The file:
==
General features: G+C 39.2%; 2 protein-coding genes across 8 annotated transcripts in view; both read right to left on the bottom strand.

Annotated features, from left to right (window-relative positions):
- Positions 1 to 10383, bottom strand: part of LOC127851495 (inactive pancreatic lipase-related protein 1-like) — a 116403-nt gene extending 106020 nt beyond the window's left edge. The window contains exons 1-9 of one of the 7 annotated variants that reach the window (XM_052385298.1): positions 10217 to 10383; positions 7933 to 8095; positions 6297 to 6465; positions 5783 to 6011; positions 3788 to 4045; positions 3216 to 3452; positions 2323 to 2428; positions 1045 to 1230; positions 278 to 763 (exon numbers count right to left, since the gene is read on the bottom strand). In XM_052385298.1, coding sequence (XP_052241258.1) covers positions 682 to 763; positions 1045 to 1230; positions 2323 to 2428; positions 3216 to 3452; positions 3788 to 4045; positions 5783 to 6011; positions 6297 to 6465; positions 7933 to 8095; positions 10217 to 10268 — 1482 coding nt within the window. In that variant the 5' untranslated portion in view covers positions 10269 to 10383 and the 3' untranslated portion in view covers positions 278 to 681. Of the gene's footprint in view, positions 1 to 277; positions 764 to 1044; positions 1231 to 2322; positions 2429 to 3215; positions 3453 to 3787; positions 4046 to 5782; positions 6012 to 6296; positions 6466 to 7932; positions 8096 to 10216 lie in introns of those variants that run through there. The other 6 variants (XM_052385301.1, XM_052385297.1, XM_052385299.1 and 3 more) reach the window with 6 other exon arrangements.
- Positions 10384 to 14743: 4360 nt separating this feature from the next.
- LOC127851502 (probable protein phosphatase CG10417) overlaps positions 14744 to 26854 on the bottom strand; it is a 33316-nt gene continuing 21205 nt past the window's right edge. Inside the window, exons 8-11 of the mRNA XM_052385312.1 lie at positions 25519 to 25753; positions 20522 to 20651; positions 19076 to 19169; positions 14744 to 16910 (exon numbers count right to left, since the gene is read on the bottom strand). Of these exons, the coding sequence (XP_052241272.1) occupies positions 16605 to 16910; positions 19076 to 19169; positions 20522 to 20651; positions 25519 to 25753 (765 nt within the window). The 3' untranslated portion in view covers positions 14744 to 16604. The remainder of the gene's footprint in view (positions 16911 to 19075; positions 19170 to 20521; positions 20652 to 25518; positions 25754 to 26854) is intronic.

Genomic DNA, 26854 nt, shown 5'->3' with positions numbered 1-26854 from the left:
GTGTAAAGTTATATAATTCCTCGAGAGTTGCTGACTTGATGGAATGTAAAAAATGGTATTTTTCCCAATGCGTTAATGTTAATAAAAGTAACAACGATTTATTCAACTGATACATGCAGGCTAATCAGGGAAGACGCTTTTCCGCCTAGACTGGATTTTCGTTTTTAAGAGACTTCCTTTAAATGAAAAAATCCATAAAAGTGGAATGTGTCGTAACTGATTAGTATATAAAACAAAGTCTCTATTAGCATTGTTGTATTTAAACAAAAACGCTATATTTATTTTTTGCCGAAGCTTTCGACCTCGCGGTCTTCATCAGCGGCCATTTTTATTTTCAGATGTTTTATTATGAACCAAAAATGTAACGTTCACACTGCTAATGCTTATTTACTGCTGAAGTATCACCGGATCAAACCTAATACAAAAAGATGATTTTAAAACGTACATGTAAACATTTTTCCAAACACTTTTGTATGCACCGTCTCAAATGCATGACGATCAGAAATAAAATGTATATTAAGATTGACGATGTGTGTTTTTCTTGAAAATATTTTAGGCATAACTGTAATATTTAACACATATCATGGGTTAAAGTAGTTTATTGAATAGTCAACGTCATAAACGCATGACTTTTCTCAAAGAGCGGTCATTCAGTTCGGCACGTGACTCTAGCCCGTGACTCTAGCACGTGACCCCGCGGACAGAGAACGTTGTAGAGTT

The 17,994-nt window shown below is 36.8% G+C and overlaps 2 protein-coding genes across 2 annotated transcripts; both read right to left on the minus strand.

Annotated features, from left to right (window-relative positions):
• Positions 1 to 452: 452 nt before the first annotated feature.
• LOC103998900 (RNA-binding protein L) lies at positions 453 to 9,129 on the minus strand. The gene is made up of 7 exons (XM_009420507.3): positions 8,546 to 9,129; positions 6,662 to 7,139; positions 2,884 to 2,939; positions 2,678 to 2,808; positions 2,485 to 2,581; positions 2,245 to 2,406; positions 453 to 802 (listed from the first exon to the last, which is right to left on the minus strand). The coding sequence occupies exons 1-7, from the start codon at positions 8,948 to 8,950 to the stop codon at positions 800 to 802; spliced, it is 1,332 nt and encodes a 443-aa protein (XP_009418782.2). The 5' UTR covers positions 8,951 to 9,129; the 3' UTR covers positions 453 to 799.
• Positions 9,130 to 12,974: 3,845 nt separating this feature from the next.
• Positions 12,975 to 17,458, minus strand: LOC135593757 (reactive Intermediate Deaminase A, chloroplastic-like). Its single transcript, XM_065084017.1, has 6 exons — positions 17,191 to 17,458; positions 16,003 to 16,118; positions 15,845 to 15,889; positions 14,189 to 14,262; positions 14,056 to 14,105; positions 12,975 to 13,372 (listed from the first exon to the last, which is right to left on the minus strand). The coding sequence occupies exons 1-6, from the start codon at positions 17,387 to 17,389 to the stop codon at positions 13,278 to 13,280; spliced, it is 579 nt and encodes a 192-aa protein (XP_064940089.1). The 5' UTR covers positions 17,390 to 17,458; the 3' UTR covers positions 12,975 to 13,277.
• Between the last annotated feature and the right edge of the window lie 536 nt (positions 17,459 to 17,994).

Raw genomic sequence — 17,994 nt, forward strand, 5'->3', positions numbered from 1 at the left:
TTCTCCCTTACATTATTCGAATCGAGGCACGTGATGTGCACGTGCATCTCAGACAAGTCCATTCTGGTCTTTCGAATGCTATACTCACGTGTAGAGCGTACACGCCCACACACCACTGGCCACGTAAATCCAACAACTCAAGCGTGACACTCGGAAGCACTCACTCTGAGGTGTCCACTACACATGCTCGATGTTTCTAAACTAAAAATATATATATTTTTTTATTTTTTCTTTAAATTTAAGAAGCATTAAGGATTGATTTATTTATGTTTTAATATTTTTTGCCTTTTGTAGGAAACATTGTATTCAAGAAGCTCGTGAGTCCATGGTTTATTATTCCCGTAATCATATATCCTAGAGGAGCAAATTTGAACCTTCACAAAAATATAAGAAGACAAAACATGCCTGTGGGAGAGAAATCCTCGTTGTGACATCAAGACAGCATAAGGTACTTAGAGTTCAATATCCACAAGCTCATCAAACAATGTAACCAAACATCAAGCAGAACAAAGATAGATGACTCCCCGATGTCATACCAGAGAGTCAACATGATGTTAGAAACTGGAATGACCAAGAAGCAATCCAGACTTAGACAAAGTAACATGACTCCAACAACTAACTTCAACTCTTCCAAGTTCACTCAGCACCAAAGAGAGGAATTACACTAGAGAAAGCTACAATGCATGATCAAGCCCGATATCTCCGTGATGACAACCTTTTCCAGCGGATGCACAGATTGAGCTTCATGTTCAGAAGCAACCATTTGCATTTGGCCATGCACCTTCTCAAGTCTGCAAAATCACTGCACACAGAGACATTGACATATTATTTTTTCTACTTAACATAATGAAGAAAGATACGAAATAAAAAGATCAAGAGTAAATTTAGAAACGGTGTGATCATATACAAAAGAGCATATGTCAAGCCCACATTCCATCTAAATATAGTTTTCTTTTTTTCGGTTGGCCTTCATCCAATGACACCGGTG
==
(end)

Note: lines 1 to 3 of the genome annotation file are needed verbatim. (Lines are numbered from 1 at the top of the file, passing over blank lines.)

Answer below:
General features: G+C 39.2%; 2 protein-coding genes across 8 annotated transcripts in view; both read right to left on the bottom strand.

Annotated features, from left to right (window-relative positions):
- Positions 1 to 10383, bottom strand: part of LOC127851495 (inactive pancreatic lipase-related protein 1-like) — a 116403-nt gene extending 106020 nt beyond the window's left edge. The window contains exons 1-9 of one of the 7 annotated variants that reach the window (XM_052385298.1): positions 10217 to 10383; positions 7933 to 8095; positions 6297 to 6465; positions 5783 to 6011; positions 3788 to 4045; positions 3216 to 3452; positions 2323 to 2428; positions 1045 to 1230; positions 278 to 763 (exon numbers count right to left, since the gene is read on the bottom strand). In XM_052385298.1, coding sequence (XP_052241258.1) covers positions 682 to 763; positions 1045 to 1230; positions 2323 to 2428; positions 3216 to 3452; positions 3788 to 4045; positions 5783 to 6011; positions 6297 to 6465; positions 7933 to 8095; positions 10217 to 10268 — 1482 coding nt within the window. In that variant the 5' untranslated portion in view covers positions 10269 to 10383 and the 3' untranslated portion in view covers positions 278 to 681. Of the gene's footprint in view, positions 1 to 277; positions 764 to 1044; positions 1231 to 2322; positions 2429 to 3215; positions 3453 to 3787; positions 4046 to 5782; positions 6012 to 6296; positions 6466 to 7932; positions 8096 to 10216 lie in introns of those variants that run through there. The other 6 variants (XM_052385301.1, XM_052385297.1, XM_052385299.1 and 3 more) reach the window with 6 other exon arrangements.